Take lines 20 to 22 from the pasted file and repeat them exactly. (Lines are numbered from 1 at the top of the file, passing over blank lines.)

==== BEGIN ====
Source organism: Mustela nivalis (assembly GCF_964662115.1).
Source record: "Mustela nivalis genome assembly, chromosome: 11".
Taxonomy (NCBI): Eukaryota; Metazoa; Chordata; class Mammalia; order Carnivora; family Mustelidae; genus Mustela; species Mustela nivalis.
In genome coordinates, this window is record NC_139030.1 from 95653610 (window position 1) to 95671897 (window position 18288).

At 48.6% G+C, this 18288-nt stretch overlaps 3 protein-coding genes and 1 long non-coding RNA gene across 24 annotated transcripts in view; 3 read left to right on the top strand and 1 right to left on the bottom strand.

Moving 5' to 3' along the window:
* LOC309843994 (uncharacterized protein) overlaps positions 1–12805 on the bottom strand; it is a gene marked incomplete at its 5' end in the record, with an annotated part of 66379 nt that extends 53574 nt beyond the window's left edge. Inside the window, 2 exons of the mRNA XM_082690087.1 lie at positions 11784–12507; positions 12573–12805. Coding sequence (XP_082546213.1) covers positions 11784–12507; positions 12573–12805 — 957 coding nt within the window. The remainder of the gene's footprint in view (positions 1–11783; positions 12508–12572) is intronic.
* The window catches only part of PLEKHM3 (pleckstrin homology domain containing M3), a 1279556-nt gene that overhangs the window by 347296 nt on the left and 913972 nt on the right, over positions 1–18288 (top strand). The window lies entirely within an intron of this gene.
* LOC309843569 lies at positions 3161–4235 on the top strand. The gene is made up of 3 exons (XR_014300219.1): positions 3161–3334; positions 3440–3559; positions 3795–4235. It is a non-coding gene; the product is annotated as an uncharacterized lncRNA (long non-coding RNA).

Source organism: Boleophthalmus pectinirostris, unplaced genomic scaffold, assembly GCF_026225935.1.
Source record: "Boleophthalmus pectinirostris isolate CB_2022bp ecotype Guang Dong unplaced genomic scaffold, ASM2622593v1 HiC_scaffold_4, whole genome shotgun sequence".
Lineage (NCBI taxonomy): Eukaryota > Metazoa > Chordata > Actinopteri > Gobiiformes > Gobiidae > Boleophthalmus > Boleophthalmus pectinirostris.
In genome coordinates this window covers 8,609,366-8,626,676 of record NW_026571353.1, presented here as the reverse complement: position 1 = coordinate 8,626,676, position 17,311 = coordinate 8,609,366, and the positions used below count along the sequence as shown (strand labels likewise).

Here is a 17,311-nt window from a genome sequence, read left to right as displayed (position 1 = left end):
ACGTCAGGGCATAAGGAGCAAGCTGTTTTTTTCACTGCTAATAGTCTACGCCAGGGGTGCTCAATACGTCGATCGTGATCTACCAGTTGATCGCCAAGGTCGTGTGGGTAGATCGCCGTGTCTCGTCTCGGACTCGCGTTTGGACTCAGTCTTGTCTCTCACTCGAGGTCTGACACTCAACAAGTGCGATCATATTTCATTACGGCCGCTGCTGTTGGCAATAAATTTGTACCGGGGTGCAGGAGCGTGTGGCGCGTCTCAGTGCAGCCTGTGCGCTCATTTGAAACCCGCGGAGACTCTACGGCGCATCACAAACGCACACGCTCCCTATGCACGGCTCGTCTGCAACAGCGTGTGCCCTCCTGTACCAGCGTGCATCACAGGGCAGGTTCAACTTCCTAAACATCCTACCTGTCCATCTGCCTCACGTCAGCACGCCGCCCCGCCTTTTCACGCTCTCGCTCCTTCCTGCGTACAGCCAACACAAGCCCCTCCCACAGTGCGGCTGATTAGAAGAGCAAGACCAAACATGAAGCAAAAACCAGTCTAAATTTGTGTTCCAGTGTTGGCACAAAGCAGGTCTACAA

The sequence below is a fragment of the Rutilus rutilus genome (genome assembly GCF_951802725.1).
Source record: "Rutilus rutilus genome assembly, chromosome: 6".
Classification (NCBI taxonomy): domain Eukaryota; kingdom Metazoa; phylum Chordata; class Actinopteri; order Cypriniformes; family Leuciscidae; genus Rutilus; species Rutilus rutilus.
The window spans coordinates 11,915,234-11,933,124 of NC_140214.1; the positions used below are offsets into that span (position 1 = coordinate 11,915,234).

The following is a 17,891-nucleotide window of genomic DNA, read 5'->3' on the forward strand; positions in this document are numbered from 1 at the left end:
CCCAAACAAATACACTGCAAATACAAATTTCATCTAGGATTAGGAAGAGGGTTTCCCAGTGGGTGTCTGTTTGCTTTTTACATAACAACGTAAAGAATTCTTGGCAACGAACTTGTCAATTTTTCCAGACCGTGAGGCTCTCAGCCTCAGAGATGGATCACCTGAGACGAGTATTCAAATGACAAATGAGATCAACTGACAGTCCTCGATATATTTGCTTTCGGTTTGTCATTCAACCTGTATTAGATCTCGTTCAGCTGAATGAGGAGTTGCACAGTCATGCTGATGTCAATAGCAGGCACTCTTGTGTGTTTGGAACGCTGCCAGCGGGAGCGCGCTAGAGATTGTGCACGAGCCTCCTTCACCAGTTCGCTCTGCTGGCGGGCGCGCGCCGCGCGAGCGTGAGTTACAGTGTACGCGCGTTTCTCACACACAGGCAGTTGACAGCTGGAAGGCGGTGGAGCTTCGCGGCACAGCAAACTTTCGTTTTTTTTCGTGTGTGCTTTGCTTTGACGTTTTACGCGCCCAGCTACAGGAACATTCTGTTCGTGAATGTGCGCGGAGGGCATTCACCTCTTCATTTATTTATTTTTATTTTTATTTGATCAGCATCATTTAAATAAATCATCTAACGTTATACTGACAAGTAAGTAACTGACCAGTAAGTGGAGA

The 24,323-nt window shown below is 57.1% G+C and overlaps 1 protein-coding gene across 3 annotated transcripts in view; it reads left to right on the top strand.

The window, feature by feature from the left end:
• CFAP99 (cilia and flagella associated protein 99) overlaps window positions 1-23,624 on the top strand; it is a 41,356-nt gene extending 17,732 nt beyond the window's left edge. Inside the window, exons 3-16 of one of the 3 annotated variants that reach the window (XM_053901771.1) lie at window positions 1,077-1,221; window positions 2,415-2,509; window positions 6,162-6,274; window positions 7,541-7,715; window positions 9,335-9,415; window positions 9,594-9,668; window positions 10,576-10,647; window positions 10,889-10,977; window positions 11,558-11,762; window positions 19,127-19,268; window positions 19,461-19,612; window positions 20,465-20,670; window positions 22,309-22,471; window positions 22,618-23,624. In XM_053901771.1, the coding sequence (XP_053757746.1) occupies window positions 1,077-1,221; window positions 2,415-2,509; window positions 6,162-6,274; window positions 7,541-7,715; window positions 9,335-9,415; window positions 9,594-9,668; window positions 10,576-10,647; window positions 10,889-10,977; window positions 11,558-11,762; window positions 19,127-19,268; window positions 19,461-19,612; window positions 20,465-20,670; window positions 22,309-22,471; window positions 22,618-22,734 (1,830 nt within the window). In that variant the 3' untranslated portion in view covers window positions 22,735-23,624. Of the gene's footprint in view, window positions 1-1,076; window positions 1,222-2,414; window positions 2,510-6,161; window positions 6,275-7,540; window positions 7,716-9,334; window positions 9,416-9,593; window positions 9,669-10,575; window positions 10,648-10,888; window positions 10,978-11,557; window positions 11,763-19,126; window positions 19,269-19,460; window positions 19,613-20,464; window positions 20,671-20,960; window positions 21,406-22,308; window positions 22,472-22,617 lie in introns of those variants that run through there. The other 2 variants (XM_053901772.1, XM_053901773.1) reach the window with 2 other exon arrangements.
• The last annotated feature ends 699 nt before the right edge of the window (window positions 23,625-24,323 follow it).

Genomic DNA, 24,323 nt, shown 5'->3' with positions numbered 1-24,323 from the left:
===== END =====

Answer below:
The following is a 17,891-nucleotide window of genomic DNA, read 5'->3' on the forward strand; positions in this document are numbered from 1 at the left end:
CCCAAACAAATACACTGCAAATACAAATTTCATCTAGGATTAGGAAGAGGGTTTCCCAGTGGGTGTCTGTTTGCTTTTTACATAACAACGTAAAGAATTCTTGGCAACGAACTTGTCAATTTTTCCAGACCGTGAGGCTCTCAGCCTCAGAGATGGATCACCTGAGACGAGTATTCAAATGACAAATGAGATCAACTGACAGTCCTCGATATATTTGCTTTCGGTTTGTCATTCAACCTGTATTAGATCTCGTTCAGCTGAATGAGGAGTTGCACAGTCATGCTGATGTCAATAGCAGGCACTCTTGTGTGTTTGGAACGCTGCCAGCGGGAGCGCGCTAGAGATTGTGCACGAGCCTCCTTCACCAGTTCGCTCTGCTGGCGGGCGCGCGCCGCGCGAGCGTGAGTTACAGTGTACGCGCGTTTCTCACACACAGGCAGTTGACAGCTGGAAGGCGGTGGAGCTTCGCGGCACAGCAAACTTTCGTTTTTTTTCGTGTGTGCTTTGCTTTGACGTTTTACGCGCCCAGCTACAGGAACATTCTGTTCGTGAATGTGCGCGGAGGGCATTCACCTCTTCATTTATTTATTTTTATTTTTATTTGATCAGCATCATTTAAATAAATCATCTAACGTTATACTGACAAGTAAGTAACTGACCAGTAAGTGGAGA

The 24,323-nt window shown below is 57.1% G+C and overlaps 1 protein-coding gene across 3 annotated transcripts in view; it reads left to right on the top strand.